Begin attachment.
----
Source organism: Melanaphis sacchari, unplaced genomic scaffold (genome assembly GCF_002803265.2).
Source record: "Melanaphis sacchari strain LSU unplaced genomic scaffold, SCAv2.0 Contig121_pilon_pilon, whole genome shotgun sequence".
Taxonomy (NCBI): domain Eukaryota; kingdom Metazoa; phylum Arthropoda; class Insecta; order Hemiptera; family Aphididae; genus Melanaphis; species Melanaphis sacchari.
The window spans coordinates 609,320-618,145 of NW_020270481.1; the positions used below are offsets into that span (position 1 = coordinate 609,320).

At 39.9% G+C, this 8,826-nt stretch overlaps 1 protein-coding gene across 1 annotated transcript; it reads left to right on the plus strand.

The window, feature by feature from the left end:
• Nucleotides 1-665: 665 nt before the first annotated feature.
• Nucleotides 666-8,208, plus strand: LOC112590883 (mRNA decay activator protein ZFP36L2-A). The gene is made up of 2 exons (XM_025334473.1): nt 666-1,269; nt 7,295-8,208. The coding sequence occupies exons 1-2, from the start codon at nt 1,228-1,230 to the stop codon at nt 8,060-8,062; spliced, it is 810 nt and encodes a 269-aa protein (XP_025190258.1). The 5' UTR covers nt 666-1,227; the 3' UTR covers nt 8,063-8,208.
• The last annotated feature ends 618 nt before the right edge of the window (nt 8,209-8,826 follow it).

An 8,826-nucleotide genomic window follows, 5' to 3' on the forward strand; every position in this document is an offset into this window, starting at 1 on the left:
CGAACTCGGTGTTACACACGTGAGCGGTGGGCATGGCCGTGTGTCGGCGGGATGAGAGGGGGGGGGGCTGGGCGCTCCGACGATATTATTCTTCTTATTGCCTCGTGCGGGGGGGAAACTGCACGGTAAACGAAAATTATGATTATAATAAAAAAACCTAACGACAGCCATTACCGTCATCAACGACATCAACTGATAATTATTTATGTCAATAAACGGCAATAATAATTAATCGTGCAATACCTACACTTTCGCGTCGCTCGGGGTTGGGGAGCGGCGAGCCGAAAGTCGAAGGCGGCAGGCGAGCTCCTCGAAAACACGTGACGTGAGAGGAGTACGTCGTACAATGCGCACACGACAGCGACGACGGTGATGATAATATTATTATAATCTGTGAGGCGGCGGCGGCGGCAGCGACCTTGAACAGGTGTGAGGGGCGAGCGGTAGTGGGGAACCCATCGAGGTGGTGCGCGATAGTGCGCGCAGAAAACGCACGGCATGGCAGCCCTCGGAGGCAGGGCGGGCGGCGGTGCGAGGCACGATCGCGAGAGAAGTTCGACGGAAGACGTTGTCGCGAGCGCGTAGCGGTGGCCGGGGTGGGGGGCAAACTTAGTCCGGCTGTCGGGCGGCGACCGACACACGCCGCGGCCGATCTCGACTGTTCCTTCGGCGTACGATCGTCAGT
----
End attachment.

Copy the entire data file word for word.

Source organism: Melanaphis sacchari, unplaced genomic scaffold (genome assembly GCF_002803265.2).
Source record: "Melanaphis sacchari strain LSU unplaced genomic scaffold, SCAv2.0 Contig121_pilon_pilon, whole genome shotgun sequence".
Taxonomy (NCBI): domain Eukaryota; kingdom Metazoa; phylum Arthropoda; class Insecta; order Hemiptera; family Aphididae; genus Melanaphis; species Melanaphis sacchari.
The window spans coordinates 609,320-618,145 of NW_020270481.1; the positions used below are offsets into that span (position 1 = coordinate 609,320).

At 39.9% G+C, this 8,826-nt stretch overlaps 1 protein-coding gene across 1 annotated transcript; it reads left to right on the plus strand.

The window, feature by feature from the left end:
• Nucleotides 1-665: 665 nt before the first annotated feature.
• Nucleotides 666-8,208, plus strand: LOC112590883 (mRNA decay activator protein ZFP36L2-A). The gene is made up of 2 exons (XM_025334473.1): nt 666-1,269; nt 7,295-8,208. The coding sequence occupies exons 1-2, from the start codon at nt 1,228-1,230 to the stop codon at nt 8,060-8,062; spliced, it is 810 nt and encodes a 269-aa protein (XP_025190258.1). The 5' UTR covers nt 666-1,227; the 3' UTR covers nt 8,063-8,208.
• The last annotated feature ends 618 nt before the right edge of the window (nt 8,209-8,826 follow it).

An 8,826-nucleotide genomic window follows, 5' to 3' on the forward strand; every position in this document is an offset into this window, starting at 1 on the left:
CGAACTCGGTGTTACACACGTGAGCGGTGGGCATGGCCGTGTGTCGGCGGGATGAGAGGGGGGGGGGCTGGGCGCTCCGACGATATTATTCTTCTTATTGCCTCGTGCGGGGGGGAAACTGCACGGTAAACGAAAATTATGATTATAATAAAAAAACCTAACGACAGCCATTACCGTCATCAACGACATCAACTGATAATTATTTATGTCAATAAACGGCAATAATAATTAATCGTGCAATACCTACACTTTCGCGTCGCTCGGGGTTGGGGAGCGGCGAGCCGAAAGTCGAAGGCGGCAGGCGAGCTCCTCGAAAACACGTGACGTGAGAGGAGTACGTCGTACAATGCGCACACGACAGCGACGACGGTGATGATAATATTATTATAATCTGTGAGGCGGCGGCGGCGGCAGCGACCTTGAACAGGTGTGAGGGGCGAGCGGTAGTGGGGAACCCATCGAGGTGGTGCGCGATAGTGCGCGCAGAAAACGCACGGCATGGCAGCCCTCGGAGGCAGGGCGGGCGGCGGTGCGAGGCACGATCGCGAGAGAAGTTCGACGGAAGACGTTGTCGCGAGCGCGTAGCGGTGGCCGGGGTGGGGGGCAAACTTAGTCCGGCTGTCGGGCGGCGACCGACACACGCCGCGGCCGATCTCGACTGTTCCTTCGGCGTACGATCGTCAGT